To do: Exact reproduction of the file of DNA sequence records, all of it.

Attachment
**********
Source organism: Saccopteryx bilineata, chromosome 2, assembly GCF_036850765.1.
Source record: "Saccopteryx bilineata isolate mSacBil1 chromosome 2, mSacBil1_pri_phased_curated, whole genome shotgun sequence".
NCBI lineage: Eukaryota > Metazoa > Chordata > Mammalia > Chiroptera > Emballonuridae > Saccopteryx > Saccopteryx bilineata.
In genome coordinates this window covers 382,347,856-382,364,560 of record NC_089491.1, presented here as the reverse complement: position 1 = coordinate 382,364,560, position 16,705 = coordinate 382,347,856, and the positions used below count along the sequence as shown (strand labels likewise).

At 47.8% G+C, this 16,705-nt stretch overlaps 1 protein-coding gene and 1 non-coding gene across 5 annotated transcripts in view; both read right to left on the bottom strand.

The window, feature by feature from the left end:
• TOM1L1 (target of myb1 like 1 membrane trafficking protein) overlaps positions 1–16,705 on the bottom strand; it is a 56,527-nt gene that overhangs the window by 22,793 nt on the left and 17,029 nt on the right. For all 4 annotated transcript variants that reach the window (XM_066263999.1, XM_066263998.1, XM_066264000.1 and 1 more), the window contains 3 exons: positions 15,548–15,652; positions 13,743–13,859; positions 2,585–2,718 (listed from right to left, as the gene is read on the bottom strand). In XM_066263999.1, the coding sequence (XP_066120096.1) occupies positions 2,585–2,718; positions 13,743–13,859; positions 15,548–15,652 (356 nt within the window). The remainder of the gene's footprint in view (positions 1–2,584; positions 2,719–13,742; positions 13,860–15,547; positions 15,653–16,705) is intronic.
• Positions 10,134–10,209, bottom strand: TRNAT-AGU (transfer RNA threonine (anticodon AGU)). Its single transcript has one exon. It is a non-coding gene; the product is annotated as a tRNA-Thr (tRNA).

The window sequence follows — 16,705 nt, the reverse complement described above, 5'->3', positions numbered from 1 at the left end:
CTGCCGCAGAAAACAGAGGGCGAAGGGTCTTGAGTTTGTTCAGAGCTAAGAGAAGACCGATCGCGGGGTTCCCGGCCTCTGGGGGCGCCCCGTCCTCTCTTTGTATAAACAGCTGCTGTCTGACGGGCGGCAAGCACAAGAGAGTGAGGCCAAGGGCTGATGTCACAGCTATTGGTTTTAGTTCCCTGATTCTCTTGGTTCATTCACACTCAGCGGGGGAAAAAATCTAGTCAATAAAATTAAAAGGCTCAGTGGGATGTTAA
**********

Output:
Source organism: Saccopteryx bilineata, chromosome 2, assembly GCF_036850765.1.
Source record: "Saccopteryx bilineata isolate mSacBil1 chromosome 2, mSacBil1_pri_phased_curated, whole genome shotgun sequence".
NCBI lineage: Eukaryota > Metazoa > Chordata > Mammalia > Chiroptera > Emballonuridae > Saccopteryx > Saccopteryx bilineata.
In genome coordinates this window covers 382,347,856-382,364,560 of record NC_089491.1, presented here as the reverse complement: position 1 = coordinate 382,364,560, position 16,705 = coordinate 382,347,856, and the positions used below count along the sequence as shown (strand labels likewise).

At 47.8% G+C, this 16,705-nt stretch overlaps 1 protein-coding gene and 1 non-coding gene across 5 annotated transcripts in view; both read right to left on the bottom strand.

The window, feature by feature from the left end:
• TOM1L1 (target of myb1 like 1 membrane trafficking protein) overlaps positions 1–16,705 on the bottom strand; it is a 56,527-nt gene that overhangs the window by 22,793 nt on the left and 17,029 nt on the right. For all 4 annotated transcript variants that reach the window (XM_066263999.1, XM_066263998.1, XM_066264000.1 and 1 more), the window contains 3 exons: positions 15,548–15,652; positions 13,743–13,859; positions 2,585–2,718 (listed from right to left, as the gene is read on the bottom strand). In XM_066263999.1, the coding sequence (XP_066120096.1) occupies positions 2,585–2,718; positions 13,743–13,859; positions 15,548–15,652 (356 nt within the window). The remainder of the gene's footprint in view (positions 1–2,584; positions 2,719–13,742; positions 13,860–15,547; positions 15,653–16,705) is intronic.
• Positions 10,134–10,209, bottom strand: TRNAT-AGU (transfer RNA threonine (anticodon AGU)). Its single transcript has one exon. It is a non-coding gene; the product is annotated as a tRNA-Thr (tRNA).

The window sequence follows — 16,705 nt, the reverse complement described above, 5'->3', positions numbered from 1 at the left end:
CTGCCGCAGAAAACAGAGGGCGAAGGGTCTTGAGTTTGTTCAGAGCTAAGAGAAGACCGATCGCGGGGTTCCCGGCCTCTGGGGGCGCCCCGTCCTCTCTTTGTATAAACAGCTGCTGTCTGACGGGCGGCAAGCACAAGAGAGTGAGGCCAAGGGCTGATGTCACAGCTATTGGTTTTAGTTCCCTGATTCTCTTGGTTCATTCACACTCAGCGGGGGAAAAAATCTAGTCAATAAAATTAAAAGGCTCAGTGGGATGTTAA